A Diver’s Soliloquy

May 15, 2011 § Leave a comment

When I was born
my mother wanted me to be rich.
So where did the money go?
I did Haeyno work for fifty years.

When I was born, my mother would
take me to the sea with her.
She said that Imo[1] would hold me against her stomach
during the workday, singing about urchin meat and
slippery kelp as my mother’s browned legs
pushed against the undertow,
disappearing over the black rock that
resisted the ocean with each push of the tide.
The sea took her in each time
and never gave her back to me.
She would emerge from the water, her arms
taut like pig hide and slick by the thickness of algae,
and the nets that bulged with unknown geometries were
nestled on her back.
Her silhouette was muscular, masculine,
and it frightened me.

Some women carry children on their backs,
but your mother carries the ocean, Imo chanted to me.

I longed for a place on my mother’s body
but could not locate it.
And I would cry through the day that she worked,
my face wet, too, and inflamed from the salt that
cut my eyelids as it leapt from the water.
That is all that we shared.

Imo said,
cry all you want. Sometimes her words were sharp
like rock. But I learned to listen because our voices grew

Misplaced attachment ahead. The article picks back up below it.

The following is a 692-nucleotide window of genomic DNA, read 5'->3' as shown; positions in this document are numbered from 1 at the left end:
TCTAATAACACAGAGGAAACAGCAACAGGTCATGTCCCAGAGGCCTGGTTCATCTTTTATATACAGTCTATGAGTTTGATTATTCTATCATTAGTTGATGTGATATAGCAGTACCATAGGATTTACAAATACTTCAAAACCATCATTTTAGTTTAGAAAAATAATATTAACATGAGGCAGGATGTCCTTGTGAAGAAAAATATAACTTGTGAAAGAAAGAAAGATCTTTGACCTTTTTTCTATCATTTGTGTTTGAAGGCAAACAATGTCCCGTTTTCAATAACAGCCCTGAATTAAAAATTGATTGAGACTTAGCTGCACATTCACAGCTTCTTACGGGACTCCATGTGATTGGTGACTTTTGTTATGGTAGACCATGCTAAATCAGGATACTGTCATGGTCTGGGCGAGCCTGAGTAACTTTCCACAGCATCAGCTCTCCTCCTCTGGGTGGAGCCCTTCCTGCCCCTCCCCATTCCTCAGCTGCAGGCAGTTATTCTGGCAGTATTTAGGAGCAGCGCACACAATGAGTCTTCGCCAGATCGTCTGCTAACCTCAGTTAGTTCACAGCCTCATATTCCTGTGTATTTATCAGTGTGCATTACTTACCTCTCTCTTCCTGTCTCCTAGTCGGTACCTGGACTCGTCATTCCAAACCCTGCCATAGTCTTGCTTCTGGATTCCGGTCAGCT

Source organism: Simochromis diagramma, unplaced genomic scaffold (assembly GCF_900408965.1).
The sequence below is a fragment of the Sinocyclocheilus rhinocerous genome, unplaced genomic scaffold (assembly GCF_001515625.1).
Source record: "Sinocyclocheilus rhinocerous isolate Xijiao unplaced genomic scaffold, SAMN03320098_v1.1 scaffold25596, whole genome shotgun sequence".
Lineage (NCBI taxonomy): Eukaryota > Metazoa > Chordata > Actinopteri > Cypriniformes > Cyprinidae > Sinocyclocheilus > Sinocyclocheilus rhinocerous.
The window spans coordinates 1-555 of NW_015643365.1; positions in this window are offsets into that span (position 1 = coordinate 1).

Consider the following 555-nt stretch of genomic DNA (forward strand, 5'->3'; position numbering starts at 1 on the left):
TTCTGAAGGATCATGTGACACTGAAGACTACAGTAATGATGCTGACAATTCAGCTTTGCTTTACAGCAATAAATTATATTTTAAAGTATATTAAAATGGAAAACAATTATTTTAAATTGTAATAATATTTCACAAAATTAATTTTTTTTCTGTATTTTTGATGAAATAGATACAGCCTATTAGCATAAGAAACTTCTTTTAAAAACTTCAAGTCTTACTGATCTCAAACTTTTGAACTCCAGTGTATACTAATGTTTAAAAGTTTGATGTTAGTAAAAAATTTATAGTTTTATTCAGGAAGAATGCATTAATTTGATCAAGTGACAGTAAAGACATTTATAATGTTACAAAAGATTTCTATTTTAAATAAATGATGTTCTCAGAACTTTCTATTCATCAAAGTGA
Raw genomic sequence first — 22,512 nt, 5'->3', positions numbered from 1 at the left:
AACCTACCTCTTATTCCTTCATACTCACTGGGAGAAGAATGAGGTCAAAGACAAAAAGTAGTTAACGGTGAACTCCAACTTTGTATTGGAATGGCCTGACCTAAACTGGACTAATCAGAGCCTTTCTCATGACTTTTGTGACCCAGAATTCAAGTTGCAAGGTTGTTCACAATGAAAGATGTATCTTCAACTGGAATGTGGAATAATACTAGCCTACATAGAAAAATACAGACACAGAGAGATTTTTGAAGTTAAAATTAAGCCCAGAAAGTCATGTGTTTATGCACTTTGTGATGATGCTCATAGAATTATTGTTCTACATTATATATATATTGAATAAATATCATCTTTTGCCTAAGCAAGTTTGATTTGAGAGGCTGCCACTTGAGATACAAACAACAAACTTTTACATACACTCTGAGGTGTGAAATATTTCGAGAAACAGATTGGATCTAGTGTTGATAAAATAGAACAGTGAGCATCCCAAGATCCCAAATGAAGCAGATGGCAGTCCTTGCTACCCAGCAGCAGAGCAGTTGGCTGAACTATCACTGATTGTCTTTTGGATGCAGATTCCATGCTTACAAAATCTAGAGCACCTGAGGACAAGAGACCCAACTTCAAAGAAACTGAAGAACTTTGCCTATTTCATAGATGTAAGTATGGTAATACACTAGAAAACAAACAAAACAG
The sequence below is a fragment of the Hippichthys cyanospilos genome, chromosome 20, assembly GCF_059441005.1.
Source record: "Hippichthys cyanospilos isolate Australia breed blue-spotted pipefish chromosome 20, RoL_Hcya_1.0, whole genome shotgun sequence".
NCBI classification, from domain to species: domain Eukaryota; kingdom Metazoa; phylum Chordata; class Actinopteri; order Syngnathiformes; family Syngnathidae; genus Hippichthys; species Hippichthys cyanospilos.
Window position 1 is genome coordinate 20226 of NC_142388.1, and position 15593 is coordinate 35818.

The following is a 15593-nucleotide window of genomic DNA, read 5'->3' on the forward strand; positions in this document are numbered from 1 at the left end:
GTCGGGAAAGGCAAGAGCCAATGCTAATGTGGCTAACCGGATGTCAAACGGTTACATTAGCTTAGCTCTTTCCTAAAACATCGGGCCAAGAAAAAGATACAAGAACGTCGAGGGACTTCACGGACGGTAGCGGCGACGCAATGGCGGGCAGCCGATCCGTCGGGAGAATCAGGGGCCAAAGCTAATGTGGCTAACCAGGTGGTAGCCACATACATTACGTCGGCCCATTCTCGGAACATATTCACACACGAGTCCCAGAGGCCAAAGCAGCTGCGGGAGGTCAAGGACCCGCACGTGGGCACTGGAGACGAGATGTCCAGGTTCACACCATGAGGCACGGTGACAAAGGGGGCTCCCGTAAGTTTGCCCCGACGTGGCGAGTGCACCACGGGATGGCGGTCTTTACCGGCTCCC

with the onset of hunger and noise could only fill heads,
not stomachs.

Save your tears for my kitchen.
I could use the sea salt on those cheeks for pickling.
We must not be so wasteful of what
our bodies give us to solve hunger. 

It was true: the ocean kept us from starving
in the heat or else
dinner might have been spoiled.

The Haeyno took over my village. I was not the only girl who
watched my mother carry the ocean on her back like a child.
I was not the only girl who knew the sound of the women
entering the ocean or the smell of ocean life emerging from the water
with them. I was not the only girl who helped crack the urchin spine and dig out the meat with my fingers.
I was not the only girl who had her fingernails stained Gamgyul[3] orange.

Today, I hear my daughter crying my name on a
landing above the ocean wall. I descend into the ocean
and dive to where I cannot hear her cry any longer.
I descend to my food, and hers, and yours.


[1] Auntie

[2] Tangerines native to the agriculture of Jeju Island, South Korea.

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